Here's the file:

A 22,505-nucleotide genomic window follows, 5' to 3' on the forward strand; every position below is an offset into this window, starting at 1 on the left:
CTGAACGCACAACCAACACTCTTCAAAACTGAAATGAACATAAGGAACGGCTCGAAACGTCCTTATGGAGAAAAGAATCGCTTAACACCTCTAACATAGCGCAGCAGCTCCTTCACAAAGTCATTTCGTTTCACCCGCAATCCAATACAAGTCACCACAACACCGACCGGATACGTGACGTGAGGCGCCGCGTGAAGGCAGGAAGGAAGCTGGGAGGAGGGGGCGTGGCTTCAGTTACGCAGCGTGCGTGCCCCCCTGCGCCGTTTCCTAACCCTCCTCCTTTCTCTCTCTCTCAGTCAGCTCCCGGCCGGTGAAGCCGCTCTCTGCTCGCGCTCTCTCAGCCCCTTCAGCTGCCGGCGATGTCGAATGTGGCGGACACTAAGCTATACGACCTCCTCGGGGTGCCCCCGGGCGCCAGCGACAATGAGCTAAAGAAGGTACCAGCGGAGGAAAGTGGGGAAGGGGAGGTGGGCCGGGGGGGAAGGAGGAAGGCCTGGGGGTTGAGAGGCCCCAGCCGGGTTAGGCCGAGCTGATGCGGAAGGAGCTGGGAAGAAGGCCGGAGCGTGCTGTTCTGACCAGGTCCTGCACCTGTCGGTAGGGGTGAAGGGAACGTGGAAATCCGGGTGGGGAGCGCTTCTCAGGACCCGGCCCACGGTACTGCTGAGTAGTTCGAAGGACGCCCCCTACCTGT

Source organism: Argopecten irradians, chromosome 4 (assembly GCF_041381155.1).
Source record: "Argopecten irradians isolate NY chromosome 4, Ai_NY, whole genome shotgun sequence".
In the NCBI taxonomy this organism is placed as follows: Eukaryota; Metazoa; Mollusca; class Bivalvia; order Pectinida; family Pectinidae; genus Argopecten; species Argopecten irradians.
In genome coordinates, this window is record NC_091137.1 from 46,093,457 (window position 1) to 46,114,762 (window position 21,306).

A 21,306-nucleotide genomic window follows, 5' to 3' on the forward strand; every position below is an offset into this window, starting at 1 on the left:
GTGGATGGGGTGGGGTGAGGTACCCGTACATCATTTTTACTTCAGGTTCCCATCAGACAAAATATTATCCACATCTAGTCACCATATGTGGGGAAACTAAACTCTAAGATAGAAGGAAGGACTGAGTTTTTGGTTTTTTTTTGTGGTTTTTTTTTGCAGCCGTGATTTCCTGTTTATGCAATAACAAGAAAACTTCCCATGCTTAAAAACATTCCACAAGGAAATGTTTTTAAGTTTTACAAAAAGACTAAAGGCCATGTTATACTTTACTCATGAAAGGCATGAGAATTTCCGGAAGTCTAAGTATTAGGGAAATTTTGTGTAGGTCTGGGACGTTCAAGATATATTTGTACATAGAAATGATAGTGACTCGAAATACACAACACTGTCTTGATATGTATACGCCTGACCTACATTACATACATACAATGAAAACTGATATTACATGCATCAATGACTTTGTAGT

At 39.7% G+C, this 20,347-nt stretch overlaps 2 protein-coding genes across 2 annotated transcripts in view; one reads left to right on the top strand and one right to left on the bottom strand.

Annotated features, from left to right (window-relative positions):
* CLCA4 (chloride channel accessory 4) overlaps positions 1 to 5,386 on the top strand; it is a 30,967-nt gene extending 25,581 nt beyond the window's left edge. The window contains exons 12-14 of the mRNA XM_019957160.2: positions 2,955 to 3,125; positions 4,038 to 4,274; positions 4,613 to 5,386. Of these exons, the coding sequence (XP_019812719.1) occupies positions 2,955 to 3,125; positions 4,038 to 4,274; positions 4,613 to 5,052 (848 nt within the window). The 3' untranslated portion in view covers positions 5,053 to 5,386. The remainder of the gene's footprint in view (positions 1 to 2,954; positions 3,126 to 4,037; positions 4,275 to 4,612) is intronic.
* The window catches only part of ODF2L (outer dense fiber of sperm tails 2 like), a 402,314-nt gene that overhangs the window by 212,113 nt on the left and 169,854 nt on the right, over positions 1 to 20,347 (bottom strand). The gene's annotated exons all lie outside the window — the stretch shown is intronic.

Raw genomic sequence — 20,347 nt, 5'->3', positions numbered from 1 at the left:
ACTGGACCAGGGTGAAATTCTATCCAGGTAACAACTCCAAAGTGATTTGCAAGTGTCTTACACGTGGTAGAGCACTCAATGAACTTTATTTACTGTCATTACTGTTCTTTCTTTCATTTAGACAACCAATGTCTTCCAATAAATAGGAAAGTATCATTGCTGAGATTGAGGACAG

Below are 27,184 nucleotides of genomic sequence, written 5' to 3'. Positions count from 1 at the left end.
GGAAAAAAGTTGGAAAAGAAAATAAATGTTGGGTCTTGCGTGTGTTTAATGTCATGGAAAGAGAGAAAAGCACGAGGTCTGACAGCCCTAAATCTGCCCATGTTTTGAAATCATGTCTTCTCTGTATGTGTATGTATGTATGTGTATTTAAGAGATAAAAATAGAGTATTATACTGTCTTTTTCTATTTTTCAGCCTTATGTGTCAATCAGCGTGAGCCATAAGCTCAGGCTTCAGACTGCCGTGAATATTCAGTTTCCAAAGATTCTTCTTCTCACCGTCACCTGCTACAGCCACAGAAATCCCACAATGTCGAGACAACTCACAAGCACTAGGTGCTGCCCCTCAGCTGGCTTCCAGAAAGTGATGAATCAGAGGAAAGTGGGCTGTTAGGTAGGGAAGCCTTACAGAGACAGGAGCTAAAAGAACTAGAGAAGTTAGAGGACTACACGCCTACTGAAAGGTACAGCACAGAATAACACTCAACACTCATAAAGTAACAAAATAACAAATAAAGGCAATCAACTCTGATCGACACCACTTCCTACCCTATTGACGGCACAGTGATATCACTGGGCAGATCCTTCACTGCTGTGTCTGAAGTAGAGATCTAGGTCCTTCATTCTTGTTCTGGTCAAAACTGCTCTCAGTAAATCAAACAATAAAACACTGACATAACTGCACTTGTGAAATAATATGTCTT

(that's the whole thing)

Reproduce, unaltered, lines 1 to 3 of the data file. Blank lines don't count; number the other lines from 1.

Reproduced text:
A 22,505-nucleotide genomic window follows, 5' to 3' on the forward strand; every position below is an offset into this window, starting at 1 on the left:
CTGAACGCACAACCAACACTCTTCAAAACTGAAATGAACATAAGGAACGGCTCGAAACGTCCTTATGGAGAAAAGAATCGCTTAACACCTCTAACATAGCGCAGCAGCTCCTTCACAAAGTCATTTCGTTTCACCCGCAATCCAATACAAGTCACCACAACACCGACCGGATACGTGACGTGAGGCGCCGCGTGAAGGCAGGAAGGAAGCTGGGAGGAGGGGGCGTGGCTTCAGTTACGCAGCGTGCGTGCCCCCCTGCGCCGTTTCCTAACCCTCCTCCTTTCTCTCTCTCTCAGTCAGCTCCCGGCCGGTGAAGCCGCTCTCTGCTCGCGCTCTCTCAGCCCCTTCAGCTGCCGGCGATGTCGAATGTGGCGGACACTAAGCTATACGACCTCCTCGGGGTGCCCCCGGGCGCCAGCGACAATGAGCTAAAGAAGGTACCAGCGGAGGAAAGTGGGGAAGGGGAGGTGGGCCGGGGGGGAAGGAGGAAGGCCTGGGGGTTGAGAGGCCCCAGCCGGGTTAGGCCGAGCTGATGCGGAAGGAGCTGGGAAGAAGGCCGGAGCGTGCTGTTCTGACCAGGTCCTGCACCTGTCGGTAGGGGTGAAGGGAACGTGGAAATCCGGGTGGGGAGCGCTTCTCAGGACCCGGCCCACGGTACTGCTGAGTAGTTCGAAGGACGCCCCCTACCTGT

Source organism: Argopecten irradians, chromosome 4 (assembly GCF_041381155.1).